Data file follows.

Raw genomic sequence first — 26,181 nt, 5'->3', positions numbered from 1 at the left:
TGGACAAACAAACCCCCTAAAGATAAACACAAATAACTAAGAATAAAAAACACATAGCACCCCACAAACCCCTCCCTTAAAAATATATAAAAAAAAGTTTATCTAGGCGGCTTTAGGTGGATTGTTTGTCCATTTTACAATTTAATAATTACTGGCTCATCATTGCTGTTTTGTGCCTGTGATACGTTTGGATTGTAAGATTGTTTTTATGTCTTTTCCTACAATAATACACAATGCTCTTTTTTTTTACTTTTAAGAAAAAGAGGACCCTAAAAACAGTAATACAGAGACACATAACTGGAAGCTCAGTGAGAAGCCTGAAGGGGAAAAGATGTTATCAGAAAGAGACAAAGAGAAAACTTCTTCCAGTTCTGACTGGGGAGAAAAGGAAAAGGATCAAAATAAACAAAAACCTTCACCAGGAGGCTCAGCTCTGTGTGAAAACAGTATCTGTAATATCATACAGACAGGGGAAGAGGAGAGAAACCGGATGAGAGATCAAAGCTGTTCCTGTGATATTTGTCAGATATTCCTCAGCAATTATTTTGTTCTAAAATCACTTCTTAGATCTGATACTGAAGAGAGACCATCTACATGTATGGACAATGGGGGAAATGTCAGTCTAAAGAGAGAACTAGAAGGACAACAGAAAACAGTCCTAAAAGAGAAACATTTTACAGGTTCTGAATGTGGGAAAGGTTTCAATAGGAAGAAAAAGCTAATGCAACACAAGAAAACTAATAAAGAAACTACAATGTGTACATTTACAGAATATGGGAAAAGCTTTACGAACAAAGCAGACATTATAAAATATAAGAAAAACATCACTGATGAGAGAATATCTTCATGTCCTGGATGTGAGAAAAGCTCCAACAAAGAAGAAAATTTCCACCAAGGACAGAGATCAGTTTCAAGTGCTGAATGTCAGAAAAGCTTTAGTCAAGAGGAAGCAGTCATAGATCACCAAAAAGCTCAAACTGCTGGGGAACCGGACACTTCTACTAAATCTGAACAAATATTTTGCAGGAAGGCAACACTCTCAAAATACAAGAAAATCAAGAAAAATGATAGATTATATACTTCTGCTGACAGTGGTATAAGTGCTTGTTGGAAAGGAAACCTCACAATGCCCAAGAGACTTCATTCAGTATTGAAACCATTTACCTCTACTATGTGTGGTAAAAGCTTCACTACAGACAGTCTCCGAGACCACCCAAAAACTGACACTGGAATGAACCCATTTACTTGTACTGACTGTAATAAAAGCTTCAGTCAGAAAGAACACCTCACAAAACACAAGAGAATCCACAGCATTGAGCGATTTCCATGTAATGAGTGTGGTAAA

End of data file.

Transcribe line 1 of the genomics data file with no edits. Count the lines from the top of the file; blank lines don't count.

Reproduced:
Raw genomic sequence first — 26,181 nt, 5'->3', positions numbered from 1 at the left: